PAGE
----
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Hemp sellers sue Tennessee prosecutor over $1.35M seizure


Two Tennessee hemp companies are suing a local prosecutor and police department, alleging they illegally seized $1.35 million worth of hemp products, Law360 reported.

The plaintiffs, Old School Sales LLC, which does business as Old School Vapor, and SAK Wholesale LLC, claim that District Attorney General Brent Cooper and the Spring Hill Police Department violated their constitutional rights by seizing hemp from several Old School Vapor stores and a SAK Wholesale warehouse on May 9 without charging the companies or employees with any crimes. The search warrants were allegedly unrelated to hemp or cannabis, according to a complaint filed Monday in federal court.

Old School Vapor and SAK Wholesale said they provided authorities with certificates of analysis showing the seized hemp contained 0.3% or less delta-9 THC, in compliance with Tennessee and federal law defining legal hemp. However, the complaint alleges Cooper told officers hemp was “the same damn thing” as illegal marijuana.

The complaint also alleges that police lacked proper testing equipment to distinguish legal hemp from marijuana.

In total, $1.18 million of hemp was seized from the SAK Wholesale warehouse and $168,000 of product  taken from four Old School Vapor stores, according to the complaint. Williamson County deputies allegedly refused to seize hemp at a fifth store, stating it “wasn’t in the warrant.” The hemp has not been returned, with Cooper citing pending test results, the lawsuit said.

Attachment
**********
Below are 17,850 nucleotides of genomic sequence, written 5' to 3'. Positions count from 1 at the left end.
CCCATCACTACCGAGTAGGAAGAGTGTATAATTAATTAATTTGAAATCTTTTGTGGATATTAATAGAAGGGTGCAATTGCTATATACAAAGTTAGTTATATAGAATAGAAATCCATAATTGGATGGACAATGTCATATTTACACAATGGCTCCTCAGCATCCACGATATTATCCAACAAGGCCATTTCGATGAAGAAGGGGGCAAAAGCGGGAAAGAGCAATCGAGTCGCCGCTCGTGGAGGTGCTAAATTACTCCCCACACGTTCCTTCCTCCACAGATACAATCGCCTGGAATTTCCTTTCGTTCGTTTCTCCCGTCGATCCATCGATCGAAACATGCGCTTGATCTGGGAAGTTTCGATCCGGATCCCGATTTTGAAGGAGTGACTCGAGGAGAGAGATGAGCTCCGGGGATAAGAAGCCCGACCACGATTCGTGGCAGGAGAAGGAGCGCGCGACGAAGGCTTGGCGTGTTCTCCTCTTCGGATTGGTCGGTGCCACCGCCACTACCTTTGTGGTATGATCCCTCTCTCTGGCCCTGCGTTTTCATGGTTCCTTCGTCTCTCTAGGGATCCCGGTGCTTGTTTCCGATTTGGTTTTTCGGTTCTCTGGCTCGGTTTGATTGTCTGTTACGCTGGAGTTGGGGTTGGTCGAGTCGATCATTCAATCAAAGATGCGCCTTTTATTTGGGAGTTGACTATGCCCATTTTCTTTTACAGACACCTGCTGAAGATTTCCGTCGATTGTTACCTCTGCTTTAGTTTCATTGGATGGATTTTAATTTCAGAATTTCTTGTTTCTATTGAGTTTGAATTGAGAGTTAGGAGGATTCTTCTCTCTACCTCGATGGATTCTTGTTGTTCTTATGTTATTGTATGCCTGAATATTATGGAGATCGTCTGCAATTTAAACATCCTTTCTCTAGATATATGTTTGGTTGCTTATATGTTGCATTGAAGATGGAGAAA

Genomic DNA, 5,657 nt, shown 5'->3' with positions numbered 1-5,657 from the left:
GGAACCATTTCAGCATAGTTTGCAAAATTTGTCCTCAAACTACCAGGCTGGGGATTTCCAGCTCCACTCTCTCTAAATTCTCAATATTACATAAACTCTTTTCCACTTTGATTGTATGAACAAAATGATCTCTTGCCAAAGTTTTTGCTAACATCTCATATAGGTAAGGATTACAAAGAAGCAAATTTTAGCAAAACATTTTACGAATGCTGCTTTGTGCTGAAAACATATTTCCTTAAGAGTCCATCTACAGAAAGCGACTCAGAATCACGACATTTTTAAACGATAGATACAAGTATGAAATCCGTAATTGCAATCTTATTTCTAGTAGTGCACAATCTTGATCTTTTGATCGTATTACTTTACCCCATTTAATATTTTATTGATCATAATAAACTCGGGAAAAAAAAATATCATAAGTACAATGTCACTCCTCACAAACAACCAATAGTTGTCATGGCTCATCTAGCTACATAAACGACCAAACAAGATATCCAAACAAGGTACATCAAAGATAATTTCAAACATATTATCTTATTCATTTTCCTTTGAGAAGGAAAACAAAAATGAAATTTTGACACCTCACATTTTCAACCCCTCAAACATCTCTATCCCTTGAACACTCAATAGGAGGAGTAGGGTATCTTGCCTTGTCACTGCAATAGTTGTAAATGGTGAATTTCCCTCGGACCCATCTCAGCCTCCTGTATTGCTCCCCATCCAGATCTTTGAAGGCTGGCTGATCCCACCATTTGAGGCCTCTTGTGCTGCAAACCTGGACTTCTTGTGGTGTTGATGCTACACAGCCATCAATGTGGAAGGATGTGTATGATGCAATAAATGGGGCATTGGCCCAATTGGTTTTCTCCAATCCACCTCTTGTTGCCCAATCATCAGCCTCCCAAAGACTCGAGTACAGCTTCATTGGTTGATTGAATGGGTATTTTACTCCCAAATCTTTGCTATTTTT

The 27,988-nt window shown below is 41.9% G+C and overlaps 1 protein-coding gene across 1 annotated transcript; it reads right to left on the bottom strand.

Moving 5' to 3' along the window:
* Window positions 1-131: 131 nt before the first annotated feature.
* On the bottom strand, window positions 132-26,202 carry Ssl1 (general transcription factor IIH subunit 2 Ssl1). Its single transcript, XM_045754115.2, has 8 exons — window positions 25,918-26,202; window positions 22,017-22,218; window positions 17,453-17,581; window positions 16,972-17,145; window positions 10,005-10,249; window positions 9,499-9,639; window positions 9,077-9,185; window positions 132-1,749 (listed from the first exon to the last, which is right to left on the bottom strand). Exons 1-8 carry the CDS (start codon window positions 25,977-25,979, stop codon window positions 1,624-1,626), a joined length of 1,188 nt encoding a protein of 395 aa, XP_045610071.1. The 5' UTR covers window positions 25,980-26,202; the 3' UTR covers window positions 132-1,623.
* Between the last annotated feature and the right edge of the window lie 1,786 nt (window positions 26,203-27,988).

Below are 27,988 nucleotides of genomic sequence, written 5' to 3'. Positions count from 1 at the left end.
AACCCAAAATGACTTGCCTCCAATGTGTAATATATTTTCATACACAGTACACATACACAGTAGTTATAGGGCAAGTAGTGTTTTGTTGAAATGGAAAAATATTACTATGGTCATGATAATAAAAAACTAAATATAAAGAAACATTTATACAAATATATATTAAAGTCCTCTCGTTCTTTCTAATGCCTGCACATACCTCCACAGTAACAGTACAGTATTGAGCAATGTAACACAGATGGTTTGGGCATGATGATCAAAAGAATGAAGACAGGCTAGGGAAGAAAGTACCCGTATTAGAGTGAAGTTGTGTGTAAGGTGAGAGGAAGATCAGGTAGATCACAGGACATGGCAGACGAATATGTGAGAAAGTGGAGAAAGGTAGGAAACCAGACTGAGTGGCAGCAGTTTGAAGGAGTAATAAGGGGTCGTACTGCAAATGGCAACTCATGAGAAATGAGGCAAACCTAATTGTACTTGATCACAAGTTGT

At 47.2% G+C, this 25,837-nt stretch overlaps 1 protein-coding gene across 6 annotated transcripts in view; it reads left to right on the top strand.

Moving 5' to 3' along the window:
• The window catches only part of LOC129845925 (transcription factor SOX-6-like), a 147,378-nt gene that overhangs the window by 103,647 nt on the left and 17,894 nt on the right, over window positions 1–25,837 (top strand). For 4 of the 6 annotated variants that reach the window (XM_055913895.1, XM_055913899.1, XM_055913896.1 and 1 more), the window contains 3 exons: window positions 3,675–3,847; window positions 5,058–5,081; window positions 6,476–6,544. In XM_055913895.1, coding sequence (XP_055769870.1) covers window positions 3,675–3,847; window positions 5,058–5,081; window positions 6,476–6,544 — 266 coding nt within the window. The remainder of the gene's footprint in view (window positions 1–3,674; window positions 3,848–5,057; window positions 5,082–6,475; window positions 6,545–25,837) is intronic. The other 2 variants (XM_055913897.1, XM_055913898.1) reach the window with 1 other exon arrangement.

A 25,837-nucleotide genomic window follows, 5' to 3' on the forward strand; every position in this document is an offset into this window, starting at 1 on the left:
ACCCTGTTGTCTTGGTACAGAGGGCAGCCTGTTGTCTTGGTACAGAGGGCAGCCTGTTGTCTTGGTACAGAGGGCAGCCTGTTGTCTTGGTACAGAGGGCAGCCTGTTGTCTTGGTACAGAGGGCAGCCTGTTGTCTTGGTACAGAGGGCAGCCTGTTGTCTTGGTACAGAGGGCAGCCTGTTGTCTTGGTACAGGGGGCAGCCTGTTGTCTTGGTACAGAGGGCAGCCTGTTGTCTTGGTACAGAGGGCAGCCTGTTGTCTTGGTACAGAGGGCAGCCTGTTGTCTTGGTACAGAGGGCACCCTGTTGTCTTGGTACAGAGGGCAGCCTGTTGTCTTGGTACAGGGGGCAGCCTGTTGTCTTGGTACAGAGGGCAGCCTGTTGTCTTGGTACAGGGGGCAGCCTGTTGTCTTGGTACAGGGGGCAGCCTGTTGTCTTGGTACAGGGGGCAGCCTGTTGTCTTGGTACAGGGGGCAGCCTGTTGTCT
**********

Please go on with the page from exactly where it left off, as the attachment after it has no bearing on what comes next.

The plaintiffs argue in the complaint that Cooper “demonstrated an ignorance of the law when it comes to hemp and its testing.” They seek the hemp’s return, at least $1.35 million in compensatory damages, punitive damages, and an order requiring a hemp law expert to educate the prosecutor’s office and police on relevant statutes.

The 2018 Farm Bill legalized hemp federally, and Tennessee set its state law using the same definition  used at the federal level. The lawsuit details Tennessee’s subsequent regulations on hemp-derived cannabinoid products, arguing they demonstrate the state’s recognition of hemp as a legal substance distinct from marijuana.

However, confusion persists among some law enforcement agencies in distinguishing legal hemp from illegal marijuana, as field tests often cannot determine exact delta-9 THC levels, the plaintiffs claim. They allege in the complaint that “each day that goes by increases the likelihood that the hemp will be ruined and unavailable for future retail sale” because the “Defendants likely failed to store the hemp in an appropriate manner.”


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